If there’s one thing I learned about looking for a job is that you can never be too gelojoh. Sometimes, the job description fits what you want perfectly, but when you go for the interview, the atmosphere is just… different. Your values don’t align, they won’t pay for your EPF, or maybe the office is too far away.
After going on so many interviews throughout my adult life, it’s safe to say that I’ve become a sort of veteran on what to look for in a job. I’m still learning as I go, of course, because when it comes to jobs and interviews, you learn something new every time.
So, if you’re someone who’s looking for a job, here are a few things to look into and think about while you’re on the search.
1. Working Hours Should Have A Limit. Please.
Malaysians have a maximum of eight hours of work per day and at least six working days. That’s 48 hours. For the most part of it, a lot of companies only work on weekdays. But there are some that require you to work on weekends as well, like a teaching job or if you work as a salesperson. I feel like working hours is one of the key parts of people deciding on whether they want to take a job or not. At least, for me, it is.
I once mistakenly thought that a job’s working hours were from 6am to 2pm when in actuality it was from 6pm to 2am. This just goes to show that you should always read everything twice or thrice before you sign anything.
Needless to say, that career path did not last long. That’s why it’s very important for you to check with your potential employer on what your working hours will be like before you make a final decision.
If your potential employer asks you to work for longer than eight hours, it is within your right to ask for overtime or more pay depending on how much your agreed salary is, since you’ll be working for longer than normal. But also, ultimately, if you don’t mind, you can just agree with their terms. In the end, it’s all about you and what you’re comfortable with.
2. Company Values And Your Values Should Be Twins… Or At Least Sisters
There’s a lot to be said about how a company views itself. Of course, they’re going to talk themselves up during the interview or on their website about how they’re the sun and stars, but it’s your duty to ask the right questions to figure out if their values align with yours as well. If your views line up with the company, chances are, you’re going to fit in very well with them.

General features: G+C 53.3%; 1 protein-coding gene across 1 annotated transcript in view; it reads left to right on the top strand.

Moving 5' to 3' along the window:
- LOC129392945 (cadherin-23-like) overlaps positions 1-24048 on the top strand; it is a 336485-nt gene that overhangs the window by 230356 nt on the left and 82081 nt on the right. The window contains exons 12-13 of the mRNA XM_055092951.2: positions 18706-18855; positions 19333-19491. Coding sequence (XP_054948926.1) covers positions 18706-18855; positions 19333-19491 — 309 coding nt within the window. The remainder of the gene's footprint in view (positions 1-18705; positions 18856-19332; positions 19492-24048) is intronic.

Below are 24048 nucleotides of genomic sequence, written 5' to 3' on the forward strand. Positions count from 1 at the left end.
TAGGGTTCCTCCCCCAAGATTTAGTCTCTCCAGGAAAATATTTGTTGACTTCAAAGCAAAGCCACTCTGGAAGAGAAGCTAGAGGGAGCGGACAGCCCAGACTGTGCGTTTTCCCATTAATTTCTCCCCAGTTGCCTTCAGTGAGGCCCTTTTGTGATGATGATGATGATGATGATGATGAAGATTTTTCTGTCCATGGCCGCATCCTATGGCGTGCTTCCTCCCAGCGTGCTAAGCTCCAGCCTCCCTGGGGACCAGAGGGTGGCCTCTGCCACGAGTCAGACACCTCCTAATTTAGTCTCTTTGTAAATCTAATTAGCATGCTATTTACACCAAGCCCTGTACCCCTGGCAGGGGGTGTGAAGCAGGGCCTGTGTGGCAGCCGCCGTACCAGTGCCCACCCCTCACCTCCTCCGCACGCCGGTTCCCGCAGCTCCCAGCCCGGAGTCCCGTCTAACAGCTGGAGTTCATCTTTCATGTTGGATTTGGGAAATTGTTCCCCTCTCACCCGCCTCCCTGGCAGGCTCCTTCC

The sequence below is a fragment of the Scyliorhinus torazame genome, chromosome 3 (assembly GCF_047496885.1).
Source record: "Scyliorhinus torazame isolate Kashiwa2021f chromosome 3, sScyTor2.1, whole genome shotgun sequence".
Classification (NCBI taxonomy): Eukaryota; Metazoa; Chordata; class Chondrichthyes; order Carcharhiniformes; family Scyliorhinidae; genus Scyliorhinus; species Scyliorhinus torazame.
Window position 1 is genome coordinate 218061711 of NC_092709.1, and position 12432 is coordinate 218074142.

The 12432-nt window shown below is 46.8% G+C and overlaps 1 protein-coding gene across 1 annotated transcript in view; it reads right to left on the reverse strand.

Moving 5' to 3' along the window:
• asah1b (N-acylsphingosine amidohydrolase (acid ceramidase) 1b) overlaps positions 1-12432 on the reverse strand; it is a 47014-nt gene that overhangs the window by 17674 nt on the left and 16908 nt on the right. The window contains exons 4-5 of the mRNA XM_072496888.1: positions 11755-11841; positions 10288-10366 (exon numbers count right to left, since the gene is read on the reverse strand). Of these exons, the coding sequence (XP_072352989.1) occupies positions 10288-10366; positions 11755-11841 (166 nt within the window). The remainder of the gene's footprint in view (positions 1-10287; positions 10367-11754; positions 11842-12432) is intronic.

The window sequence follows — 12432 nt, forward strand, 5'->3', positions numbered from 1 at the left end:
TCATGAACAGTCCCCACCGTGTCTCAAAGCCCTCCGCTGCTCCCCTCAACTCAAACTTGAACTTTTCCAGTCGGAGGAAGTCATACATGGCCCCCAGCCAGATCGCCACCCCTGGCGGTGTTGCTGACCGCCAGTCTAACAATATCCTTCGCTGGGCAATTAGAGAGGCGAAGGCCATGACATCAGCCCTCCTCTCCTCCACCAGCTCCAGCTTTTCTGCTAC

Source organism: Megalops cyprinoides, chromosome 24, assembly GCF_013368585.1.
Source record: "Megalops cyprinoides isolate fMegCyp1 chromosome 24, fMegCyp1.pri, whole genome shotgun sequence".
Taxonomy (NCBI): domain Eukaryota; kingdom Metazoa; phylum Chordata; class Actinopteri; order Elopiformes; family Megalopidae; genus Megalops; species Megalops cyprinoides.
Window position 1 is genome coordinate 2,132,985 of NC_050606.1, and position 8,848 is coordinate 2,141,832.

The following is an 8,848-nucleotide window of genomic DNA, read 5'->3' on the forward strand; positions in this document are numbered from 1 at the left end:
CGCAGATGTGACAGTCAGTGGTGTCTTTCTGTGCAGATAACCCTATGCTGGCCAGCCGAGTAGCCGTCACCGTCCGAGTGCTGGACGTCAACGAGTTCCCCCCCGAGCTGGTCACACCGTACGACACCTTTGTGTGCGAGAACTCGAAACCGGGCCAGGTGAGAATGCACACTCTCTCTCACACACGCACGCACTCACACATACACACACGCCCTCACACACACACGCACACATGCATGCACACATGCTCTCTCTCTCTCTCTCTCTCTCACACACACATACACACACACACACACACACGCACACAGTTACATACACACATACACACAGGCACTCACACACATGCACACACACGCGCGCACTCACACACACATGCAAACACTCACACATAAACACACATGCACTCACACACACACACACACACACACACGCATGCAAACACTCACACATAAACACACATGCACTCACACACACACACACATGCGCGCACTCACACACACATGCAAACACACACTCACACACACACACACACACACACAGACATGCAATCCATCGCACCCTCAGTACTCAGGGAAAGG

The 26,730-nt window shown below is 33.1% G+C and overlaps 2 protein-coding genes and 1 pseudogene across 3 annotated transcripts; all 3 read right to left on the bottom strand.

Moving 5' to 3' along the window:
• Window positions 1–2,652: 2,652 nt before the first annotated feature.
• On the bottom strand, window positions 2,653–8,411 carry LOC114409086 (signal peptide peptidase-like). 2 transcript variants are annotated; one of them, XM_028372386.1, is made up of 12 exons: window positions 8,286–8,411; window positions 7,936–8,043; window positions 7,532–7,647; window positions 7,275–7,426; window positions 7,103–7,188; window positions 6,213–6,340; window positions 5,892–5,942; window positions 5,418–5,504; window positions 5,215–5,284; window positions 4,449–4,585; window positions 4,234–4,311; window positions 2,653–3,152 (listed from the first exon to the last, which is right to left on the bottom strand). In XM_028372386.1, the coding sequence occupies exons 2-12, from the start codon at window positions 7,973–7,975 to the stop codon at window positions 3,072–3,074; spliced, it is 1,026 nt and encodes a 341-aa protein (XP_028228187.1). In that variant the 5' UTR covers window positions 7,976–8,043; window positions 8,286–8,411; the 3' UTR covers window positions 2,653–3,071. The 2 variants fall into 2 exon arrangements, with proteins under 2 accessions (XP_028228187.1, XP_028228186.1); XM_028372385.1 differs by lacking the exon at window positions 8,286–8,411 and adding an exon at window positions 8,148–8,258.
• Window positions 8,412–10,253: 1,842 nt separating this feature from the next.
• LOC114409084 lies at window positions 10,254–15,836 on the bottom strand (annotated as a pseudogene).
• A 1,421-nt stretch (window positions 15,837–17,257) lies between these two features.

It would certainly make your experience with the company a lot more mutually beneficial and you’ll grow along with them instead of remaining stagnant for most of your career. But hey, some people also prefer the easy breezy smooth flow of their work and never want change. That’s alright too. Just as long as you know what you want.
Companies would also sometimes refer to themselves as “family” and that sits as a red flag for a lot of people because it just makes them think that they’ll just be made to do more work without the added bonuses and such since, you know, “family helps each other, don’t they?”
So, be careful to tread lightly on that subject and ask them what they mean when they tell you that they’re “like a family”.
3. Benefits Or Salary. Why Not Both?
Although this is the third on the list, I’d like you to know that it should be the first. I just didn’t want it to seem like money is everything when you’re looking for a job. Something you should look for is also the experience and growth you can have in a company. But… it’s certainly the top three, I’d say.
There had been multiple occasions where companies tried to lowball me. They’ll tell me I’m either “too new” and “inexperienced” to be asking for pay like that, or they just give me the “we’ll be in touch” and never call. But from my experience, the right company will accept your salary offer. Or they would at least negotiate it to the amount that both of you would be satisfied with.
You can agree to the amount they offer or ask to add a few more ringgits in the future. If you’re a new job seeker, it’s important to keep that minimum wage (now RM1,500) in mind. Don’t go lower than that amount unless they offer you any added benefits.
When I say benefits, they are inclusive of leave days, bonuses, allowances, EPF, insurance, etc. You know, the works. Make sure to ask your future employer if they provide any of these benefits for you before you sign that contract. You don’t want to be regretting anything a few months in.
4. Job Scopes And The Hidden Workloads That Follow
A job description is simply a detailed explanation of what your job would entail if you decide to work at the company. For me, I think it’s a really important part of the job search process. It tells you what your future employer expects from you. It also gives you an idea of what skills you need to have in order to be working for the company. You can also ask if the company provides any training classes for you to further hone your skills for the future.
It’s also important to take note that some workloads aren’t mentioned until after you’ve signed the contract. Which is why it’s very, very important to have everything in writing! Don’t just let them make empty promises to you and not have any proof of the matter.